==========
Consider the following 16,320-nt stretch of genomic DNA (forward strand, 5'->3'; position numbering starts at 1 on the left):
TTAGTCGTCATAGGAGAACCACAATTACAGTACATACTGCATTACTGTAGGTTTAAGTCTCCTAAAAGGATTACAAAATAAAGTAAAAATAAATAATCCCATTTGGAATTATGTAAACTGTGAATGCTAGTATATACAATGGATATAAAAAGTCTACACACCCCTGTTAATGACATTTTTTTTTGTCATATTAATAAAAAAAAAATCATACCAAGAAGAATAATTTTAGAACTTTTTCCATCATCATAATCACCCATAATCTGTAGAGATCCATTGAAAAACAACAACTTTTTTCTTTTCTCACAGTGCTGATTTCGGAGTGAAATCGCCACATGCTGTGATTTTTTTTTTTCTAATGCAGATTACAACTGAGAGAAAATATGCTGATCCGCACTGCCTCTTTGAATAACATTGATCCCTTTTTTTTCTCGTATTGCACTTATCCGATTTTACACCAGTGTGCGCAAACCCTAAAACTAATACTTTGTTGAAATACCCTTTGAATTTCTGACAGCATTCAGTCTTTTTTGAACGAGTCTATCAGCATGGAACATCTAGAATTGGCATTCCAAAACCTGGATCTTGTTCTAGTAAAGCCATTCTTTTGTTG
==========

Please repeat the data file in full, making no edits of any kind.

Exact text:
Consider the following 16,320-nt stretch of genomic DNA (forward strand, 5'->3'; position numbering starts at 1 on the left):
TTAGTCGTCATAGGAGAACCACAATTACAGTACATACTGCATTACTGTAGGTTTAAGTCTCCTAAAAGGATTACAAAATAAAGTAAAAATAAATAATCCCATTTGGAATTATGTAAACTGTGAATGCTAGTATATACAATGGATATAAAAAGTCTACACACCCCTGTTAATGACATTTTTTTTTGTCATATTAATAAAAAAAAAATCATACCAAGAAGAATAATTTTAGAACTTTTTCCATCATCATAATCACCCATAATCTGTAGAGATCCATTGAAAAACAACAACTTTTTTCTTTTCTCACAGTGCTGATTTCGGAGTGAAATCGCCACATGCTGTGATTTTTTTTTTTCTAATGCAGATTACAACTGAGAGAAAATATGCTGATCCGCACTGCCTCTTTGAATAACATTGATCCCTTTTTTTTCTCGTATTGCACTTATCCGATTTTACACCAGTGTGCGCAAACCCTAAAACTAATACTTTGTTGAAATACCCTTTGAATTTCTGACAGCATTCAGTCTTTTTTGAACGAGTCTATCAGCATGGAACATCTAGAATTGGCATTCCAAAACCTGGATCTTGTTCTAGTAAAGCCATTCTTTTGTTG